If HMRC categorises a firm as an MSC provider it deems all its clients as users of an MSC and levies PAYE and national insurance on any income earned by the contractors’ businesses.

So far this year, HMRC is known to have written to at least two contractor accountancy firms classifying them as MSCs — a position the businesses dispute.

“Contractors need to be mindful of not using accountancy firms that take too much control over how their companies are operated and run,” says Dave Chaplin, of tax advisory firm IR35 Shield. “The provider should be a simple book keeping operation.”

Another development has seen some contractors band together to work via small consultancies. The IR35 rule changes only apply where the worker is personally providing services to a medium or large firm. By working via small consultancies, some contractors argue they are exempt from the new rules because the consultancy is small and they charge for services rendered rather than labour supplied.

Maley warns: “There are risks associated with this. HMRC will quickly see through any artificial arrangement when it is essentially a way of supplying contractors.”

Tax experts told FT Money that HMRC has already begun looking into the IR35 affairs of companies using contractors, since the soft-touch period previously announced by Rishi Sunak, the chancellor, ended last month.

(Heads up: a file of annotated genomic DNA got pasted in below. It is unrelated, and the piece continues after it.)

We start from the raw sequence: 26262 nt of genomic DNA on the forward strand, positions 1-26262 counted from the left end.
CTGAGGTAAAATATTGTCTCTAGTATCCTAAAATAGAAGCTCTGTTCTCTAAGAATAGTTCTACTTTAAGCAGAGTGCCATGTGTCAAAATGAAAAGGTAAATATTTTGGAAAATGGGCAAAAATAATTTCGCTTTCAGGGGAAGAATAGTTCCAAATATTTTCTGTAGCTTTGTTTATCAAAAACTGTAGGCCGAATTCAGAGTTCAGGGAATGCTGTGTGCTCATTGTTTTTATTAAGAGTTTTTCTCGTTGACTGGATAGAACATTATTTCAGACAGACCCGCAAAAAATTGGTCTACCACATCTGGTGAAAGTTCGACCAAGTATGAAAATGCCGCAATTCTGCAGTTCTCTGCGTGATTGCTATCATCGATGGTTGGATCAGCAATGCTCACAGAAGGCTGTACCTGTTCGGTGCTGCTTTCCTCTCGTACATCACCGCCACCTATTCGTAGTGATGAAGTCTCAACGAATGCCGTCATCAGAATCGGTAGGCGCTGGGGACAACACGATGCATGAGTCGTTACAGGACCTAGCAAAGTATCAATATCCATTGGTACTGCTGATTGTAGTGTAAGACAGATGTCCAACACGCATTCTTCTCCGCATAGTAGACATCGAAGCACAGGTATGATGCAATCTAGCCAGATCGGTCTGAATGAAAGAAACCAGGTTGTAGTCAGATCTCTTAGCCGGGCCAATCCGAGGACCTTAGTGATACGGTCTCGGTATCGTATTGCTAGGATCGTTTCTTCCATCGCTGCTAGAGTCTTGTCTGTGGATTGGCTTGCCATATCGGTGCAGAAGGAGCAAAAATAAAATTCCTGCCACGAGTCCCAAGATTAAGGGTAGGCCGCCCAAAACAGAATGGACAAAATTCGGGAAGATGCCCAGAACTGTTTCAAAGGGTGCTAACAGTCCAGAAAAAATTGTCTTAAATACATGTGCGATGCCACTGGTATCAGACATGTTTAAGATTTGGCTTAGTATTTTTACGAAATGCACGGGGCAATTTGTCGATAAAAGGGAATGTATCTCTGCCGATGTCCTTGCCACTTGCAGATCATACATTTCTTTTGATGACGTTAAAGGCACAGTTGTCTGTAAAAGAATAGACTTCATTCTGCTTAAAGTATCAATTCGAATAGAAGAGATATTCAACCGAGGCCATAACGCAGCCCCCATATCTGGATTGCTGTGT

Yet another issue causing difficulty for contractors and their hirers is how tax is collected in cases of non-compliance.

The aim of the IR35 reform was to shift the responsibility over who classifies the contractor’s tax status — from the individual to the hirer. Hirers and intermediaries, such as recruitment agencies, are therefore now liable for unpaid tax if HMRC finds a worker has been wrongly classified, plus interest and penalties.

But HMRC has admitted to MPs that there is currently no law that allows it to offset any tax already paid by the contractor against tax paid by their hirer. “Because of this mismatch HMRC may receive tax twice on the same amounts,” explains Susan Ball, partner at accountancy firm RSM.

HMRC has also confirmed that contractors can reclaim any tax they have paid on income earned if their hirer is later found to have made a mistake — causing alarm to businesses, their tax advisers and MPs. “Tens of thousands of contractors could end up paying no tax at all,” Ball warns. “There is an urgent need for these rules to be corrected so that . . . engagers are not unfairly penalised.”

To protect themselves, some businesses ask contractors to sign agreements that would return any tax reclaimed by the contractor, if they are miscategorised, to the hirer.